Crossover day approaching
Published 4:39 pm Monday, March 4, 2019
By Randy Nix
Represents District 69 in the Georgia House
The General Assembly has only two legislative days before Crossover Day, when bills passed by the House are sent to the Senate for consideration and bills passed by the Senate are sent to the House.
The bills are said to “crossover” to the other legislative body for consideration. This past week was a productive one with many long hours spent in committee meetings working out the details of legislation and several bills that were passed. Significantly, House Bill 31, the Fiscal Year 2020 budget, is set by a revenue estimate of $27.5 billion, an increase of $1 billion or 3.95 percent over the FY 2019 original budget.
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It’s important to note K-12 education is designated to receive 63 percent of the new revenue, including an 8.1 percent increase in the base salary pay for teachers and certified support staff ($2,275 annually).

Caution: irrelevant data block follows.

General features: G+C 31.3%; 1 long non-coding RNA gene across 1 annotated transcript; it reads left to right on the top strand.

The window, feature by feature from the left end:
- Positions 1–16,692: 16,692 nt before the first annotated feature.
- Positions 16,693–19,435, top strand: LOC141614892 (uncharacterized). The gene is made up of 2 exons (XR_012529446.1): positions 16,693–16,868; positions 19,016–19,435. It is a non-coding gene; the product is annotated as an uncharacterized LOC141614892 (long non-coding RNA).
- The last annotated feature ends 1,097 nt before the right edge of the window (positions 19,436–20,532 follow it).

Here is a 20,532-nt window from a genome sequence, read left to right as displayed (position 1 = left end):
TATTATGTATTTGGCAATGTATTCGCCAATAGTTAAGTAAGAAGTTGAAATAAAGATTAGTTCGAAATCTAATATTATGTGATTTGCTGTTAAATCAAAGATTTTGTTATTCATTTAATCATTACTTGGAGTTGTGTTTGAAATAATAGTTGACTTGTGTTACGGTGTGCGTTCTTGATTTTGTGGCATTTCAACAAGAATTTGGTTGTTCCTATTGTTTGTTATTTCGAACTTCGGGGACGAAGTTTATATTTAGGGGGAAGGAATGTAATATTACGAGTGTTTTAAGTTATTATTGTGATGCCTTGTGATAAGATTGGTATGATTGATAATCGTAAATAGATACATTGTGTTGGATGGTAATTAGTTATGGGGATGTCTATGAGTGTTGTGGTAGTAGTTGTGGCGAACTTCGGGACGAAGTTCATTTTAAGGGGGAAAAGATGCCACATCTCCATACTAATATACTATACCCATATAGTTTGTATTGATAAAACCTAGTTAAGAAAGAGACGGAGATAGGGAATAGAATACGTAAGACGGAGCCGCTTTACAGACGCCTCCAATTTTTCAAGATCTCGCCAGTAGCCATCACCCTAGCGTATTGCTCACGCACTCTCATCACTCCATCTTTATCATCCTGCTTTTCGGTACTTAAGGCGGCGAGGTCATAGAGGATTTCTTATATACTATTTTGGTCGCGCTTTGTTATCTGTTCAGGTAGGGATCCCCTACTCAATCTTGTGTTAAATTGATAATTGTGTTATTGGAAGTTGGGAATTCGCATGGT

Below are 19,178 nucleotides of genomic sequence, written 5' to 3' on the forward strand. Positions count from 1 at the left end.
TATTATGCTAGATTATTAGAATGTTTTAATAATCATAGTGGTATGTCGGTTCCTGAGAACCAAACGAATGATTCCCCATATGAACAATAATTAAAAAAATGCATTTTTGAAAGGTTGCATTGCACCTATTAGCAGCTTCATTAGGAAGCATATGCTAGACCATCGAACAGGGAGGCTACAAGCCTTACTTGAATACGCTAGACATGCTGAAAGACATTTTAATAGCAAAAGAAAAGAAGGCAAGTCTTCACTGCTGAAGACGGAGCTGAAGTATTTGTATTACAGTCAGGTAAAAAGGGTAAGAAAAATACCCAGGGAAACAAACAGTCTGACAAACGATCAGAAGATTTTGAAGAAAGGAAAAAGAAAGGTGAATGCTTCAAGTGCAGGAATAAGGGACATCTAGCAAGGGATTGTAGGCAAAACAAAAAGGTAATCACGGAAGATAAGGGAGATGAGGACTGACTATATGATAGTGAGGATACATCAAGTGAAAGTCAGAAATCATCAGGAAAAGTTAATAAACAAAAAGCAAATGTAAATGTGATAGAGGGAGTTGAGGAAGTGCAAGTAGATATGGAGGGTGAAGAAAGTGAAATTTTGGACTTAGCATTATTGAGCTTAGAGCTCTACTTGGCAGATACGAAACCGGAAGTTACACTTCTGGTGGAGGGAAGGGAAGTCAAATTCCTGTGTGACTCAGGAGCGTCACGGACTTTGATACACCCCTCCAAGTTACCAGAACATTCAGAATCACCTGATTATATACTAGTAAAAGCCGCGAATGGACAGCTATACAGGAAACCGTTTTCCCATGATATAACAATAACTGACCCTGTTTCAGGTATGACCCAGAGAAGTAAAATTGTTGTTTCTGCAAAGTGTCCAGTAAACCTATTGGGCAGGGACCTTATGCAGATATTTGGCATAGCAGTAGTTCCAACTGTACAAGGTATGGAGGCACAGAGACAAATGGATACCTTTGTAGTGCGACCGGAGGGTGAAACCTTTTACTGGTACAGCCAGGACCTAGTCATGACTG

For the total budget, all education agencies receive 55 percent of available funds, followed by 22 percent budgeted for health and human services agencies, 8 percent for public safety activities and the remaining 15 percent for economic development and general government agencies.
To read the complete bill, please go to http://www.house.ga.gov/budget.
Many people in our state were affected by Hurricane Michael with adverse effect on their livelihood.
House Bill 105 addresses the computation of taxable net income, by providing an income tax exemption for income received as payments from disaster relief connected with Hurricane Michael and administered by the U.S. Department of Agriculture.
I believe this is good legislation that helps many Georgians, especially those in the agriculture industry where the losses were estimated close to $3 billion.
It’s imperative that our elections are fair, and voters are assured their votes are secure.
The Secure, Accessible & Fair Elections (SAFE) Commission recommended a new system with touchscreens and printers.
This machine is similar to the ones currently in use, in that a voter would touch the screen to cast their vote, but then the machine would print out the voter’s results and the voter could read over it to make sure it’s accurate.
Once the voter is certain they did not make a mistake while voting, they will feed the paper copy into an optical scanner where the paper copy is stored into a locked bin at the bottom of the voting machine.
If the voter made a mistake, they would take the printed copy to a poll worker and be able to re-cast their vote.